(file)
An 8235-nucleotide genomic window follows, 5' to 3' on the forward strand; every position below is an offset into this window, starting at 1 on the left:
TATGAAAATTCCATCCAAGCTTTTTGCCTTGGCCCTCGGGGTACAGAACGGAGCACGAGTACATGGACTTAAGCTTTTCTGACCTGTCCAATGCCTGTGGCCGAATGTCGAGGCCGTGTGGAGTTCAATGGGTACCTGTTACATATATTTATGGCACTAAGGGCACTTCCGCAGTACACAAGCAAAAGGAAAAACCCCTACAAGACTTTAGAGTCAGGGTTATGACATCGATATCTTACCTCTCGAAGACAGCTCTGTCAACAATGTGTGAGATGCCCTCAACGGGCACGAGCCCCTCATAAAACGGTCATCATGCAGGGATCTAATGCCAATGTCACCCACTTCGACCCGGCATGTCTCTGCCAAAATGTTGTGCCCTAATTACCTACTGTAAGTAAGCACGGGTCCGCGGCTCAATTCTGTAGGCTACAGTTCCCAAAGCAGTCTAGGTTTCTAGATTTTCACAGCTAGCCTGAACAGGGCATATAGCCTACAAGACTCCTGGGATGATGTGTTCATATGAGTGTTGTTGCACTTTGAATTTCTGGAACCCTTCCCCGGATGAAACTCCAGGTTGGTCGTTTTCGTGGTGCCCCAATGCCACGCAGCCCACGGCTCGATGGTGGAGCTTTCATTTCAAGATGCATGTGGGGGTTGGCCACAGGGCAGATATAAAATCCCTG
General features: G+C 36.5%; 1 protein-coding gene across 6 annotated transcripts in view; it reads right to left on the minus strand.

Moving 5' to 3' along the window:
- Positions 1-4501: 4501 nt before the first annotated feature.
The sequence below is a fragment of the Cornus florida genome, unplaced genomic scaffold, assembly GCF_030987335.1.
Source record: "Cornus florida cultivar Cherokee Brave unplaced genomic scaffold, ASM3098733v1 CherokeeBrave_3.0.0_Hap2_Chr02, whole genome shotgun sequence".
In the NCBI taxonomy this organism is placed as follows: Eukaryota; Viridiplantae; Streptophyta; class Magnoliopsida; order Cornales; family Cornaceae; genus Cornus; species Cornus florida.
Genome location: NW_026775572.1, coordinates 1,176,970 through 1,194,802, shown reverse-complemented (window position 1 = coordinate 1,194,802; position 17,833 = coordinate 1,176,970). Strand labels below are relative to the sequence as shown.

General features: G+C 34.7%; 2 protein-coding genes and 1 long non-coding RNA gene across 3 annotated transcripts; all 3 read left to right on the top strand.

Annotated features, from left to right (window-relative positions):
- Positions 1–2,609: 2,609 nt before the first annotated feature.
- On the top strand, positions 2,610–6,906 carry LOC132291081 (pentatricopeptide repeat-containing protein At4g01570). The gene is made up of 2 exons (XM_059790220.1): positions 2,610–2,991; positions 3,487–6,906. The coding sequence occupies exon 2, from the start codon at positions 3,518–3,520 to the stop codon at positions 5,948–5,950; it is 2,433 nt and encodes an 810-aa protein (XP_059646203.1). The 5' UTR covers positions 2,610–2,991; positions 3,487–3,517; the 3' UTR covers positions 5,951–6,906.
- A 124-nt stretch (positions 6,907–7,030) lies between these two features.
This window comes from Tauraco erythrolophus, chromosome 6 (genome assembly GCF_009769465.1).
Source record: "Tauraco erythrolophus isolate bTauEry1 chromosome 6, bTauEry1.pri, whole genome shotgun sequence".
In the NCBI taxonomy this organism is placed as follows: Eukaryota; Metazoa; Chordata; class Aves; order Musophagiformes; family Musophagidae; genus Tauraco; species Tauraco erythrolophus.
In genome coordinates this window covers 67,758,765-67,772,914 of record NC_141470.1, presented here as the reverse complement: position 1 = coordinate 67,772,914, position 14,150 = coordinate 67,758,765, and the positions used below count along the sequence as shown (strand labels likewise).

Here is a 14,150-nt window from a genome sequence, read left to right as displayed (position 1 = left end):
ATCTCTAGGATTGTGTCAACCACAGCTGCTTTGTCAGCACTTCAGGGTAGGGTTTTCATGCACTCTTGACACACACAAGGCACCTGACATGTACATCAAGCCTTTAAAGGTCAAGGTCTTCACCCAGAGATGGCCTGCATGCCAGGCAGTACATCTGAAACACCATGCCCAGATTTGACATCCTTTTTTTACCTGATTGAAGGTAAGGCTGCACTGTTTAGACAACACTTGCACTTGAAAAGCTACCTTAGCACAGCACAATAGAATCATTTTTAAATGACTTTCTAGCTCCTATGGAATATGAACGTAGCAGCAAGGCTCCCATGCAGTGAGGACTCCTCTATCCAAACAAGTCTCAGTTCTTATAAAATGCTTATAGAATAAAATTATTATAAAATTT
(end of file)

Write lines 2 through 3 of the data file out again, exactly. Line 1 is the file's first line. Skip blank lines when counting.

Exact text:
TATGAAAATTCCATCCAAGCTTTTTGCCTTGGCCCTCGGGGTACAGAACGGAGCACGAGTACATGGACTTAAGCTTTTCTGACCTGTCCAATGCCTGTGGCCGAATGTCGAGGCCGTGTGGAGTTCAATGGGTACCTGTTACATATATTTATGGCACTAAGGGCACTTCCGCAGTACACAAGCAAAAGGAAAAACCCCTACAAGACTTTAGAGTCAGGGTTATGACATCGATATCTTACCTCTCGAAGACAGCTCTGTCAACAATGTGTGAGATGCCCTCAACGGGCACGAGCCCCTCATAAAACGGTCATCATGCAGGGATCTAATGCCAATGTCACCCACTTCGACCCGGCATGTCTCTGCCAAAATGTTGTGCCCTAATTACCTACTGTAAGTAAGCACGGGTCCGCGGCTCAATTCTGTAGGCTACAGTTCCCAAAGCAGTCTAGGTTTCTAGATTTTCACAGCTAGCCTGAACAGGGCATATAGCCTACAAGACTCCTGGGATGATGTGTTCATATGAGTGTTGTTGCACTTTGAATTTCTGGAACCCTTCCCCGGATGAAACTCCAGGTTGGTCGTTTTCGTGGTGCCCCAATGCCACGCAGCCCACGGCTCGATGGTGGAGCTTTCATTTCAAGATGCATGTGGGGGTTGGCCACAGGGCAGATATAAAATCCCTG
General features: G+C 36.5%; 1 protein-coding gene across 6 annotated transcripts in view; it reads right to left on the minus strand.